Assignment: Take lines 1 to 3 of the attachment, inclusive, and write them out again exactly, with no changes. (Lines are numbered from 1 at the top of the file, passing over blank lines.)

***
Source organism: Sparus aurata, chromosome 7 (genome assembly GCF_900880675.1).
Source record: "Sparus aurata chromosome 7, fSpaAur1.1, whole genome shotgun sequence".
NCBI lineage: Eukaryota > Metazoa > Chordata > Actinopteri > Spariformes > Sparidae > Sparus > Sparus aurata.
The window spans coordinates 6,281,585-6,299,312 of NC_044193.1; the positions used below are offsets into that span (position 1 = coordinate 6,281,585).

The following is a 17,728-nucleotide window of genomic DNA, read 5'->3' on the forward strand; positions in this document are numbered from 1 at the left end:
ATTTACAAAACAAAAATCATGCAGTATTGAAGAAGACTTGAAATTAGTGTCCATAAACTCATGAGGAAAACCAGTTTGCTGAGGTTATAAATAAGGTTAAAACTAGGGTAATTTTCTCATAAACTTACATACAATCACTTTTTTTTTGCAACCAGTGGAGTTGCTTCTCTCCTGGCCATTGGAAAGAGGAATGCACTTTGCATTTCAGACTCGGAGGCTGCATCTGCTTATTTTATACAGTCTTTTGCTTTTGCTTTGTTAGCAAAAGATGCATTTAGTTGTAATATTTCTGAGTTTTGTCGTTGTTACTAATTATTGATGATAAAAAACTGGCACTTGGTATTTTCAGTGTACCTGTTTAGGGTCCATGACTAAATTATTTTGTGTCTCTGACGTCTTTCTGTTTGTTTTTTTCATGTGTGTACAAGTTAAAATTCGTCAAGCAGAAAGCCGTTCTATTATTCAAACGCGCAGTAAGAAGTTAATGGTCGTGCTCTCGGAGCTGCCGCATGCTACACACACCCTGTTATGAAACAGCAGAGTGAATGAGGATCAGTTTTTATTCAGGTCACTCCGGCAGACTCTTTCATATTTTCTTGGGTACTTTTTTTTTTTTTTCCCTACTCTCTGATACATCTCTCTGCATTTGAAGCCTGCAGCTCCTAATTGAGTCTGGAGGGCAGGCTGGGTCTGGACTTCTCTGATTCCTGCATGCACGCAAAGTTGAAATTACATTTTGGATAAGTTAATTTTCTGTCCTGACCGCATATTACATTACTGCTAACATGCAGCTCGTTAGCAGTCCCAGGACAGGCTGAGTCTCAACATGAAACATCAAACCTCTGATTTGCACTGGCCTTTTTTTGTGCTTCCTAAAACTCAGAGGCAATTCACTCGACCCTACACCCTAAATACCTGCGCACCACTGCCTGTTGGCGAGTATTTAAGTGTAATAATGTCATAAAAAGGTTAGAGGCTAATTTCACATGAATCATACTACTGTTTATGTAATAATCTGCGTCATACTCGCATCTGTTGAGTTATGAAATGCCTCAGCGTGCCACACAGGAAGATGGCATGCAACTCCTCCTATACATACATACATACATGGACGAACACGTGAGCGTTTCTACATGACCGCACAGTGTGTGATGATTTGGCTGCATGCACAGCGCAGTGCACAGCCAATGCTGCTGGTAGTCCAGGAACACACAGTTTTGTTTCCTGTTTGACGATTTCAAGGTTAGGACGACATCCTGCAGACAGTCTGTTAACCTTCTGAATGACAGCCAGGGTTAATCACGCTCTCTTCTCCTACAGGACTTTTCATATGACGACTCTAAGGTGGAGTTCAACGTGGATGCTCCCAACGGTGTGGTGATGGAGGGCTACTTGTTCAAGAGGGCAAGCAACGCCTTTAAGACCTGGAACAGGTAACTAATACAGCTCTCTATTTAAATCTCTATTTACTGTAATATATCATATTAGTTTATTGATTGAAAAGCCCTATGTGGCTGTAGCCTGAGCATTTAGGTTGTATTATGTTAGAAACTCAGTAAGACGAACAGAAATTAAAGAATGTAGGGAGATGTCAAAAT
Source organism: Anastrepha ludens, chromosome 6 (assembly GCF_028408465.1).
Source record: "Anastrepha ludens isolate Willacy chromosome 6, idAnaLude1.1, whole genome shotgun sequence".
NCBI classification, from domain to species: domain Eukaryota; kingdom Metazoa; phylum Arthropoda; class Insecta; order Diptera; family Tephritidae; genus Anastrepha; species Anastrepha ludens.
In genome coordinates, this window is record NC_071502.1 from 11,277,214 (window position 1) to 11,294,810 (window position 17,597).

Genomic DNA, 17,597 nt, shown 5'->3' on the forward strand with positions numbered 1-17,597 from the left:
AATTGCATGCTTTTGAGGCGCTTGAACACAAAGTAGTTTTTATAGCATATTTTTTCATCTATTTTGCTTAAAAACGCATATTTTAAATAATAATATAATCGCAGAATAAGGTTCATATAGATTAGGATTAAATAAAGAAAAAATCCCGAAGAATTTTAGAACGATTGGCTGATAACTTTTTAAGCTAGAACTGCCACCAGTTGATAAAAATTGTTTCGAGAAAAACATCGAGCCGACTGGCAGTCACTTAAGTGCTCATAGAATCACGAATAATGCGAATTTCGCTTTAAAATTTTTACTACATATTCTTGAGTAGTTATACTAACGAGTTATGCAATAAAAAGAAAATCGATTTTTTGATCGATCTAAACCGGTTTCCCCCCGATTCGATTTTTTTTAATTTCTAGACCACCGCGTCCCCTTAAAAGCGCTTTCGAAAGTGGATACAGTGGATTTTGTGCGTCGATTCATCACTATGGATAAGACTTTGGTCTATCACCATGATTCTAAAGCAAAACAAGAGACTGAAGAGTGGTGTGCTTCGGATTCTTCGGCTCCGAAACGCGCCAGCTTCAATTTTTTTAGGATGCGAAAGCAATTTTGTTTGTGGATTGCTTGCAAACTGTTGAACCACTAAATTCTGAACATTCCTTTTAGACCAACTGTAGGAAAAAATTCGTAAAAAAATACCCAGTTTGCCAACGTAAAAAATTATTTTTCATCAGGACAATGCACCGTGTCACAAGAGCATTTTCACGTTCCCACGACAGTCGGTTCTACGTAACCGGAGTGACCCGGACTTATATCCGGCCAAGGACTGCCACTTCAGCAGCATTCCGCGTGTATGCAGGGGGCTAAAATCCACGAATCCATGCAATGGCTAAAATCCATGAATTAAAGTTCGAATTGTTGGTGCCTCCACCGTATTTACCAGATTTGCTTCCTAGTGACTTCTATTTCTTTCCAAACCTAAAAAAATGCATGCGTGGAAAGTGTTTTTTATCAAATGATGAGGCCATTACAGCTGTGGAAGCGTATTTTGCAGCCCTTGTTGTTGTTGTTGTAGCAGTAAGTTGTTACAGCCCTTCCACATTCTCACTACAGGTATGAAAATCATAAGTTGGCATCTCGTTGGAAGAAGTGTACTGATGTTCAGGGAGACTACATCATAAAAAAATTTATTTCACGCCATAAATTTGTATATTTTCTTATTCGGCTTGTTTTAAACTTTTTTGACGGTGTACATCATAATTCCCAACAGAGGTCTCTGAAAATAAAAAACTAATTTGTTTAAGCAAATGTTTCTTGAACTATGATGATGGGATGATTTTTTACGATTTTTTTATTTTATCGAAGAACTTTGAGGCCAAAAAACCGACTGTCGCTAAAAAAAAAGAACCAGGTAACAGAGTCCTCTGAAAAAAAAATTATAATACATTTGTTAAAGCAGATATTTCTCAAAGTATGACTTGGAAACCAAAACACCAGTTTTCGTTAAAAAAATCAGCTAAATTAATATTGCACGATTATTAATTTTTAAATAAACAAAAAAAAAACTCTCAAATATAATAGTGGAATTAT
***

Source organism: Sparus aurata, chromosome 7 (genome assembly GCF_900880675.1).
Source record: "Sparus aurata chromosome 7, fSpaAur1.1, whole genome shotgun sequence".
NCBI lineage: Eukaryota > Metazoa > Chordata > Actinopteri > Spariformes > Sparidae > Sparus > Sparus aurata.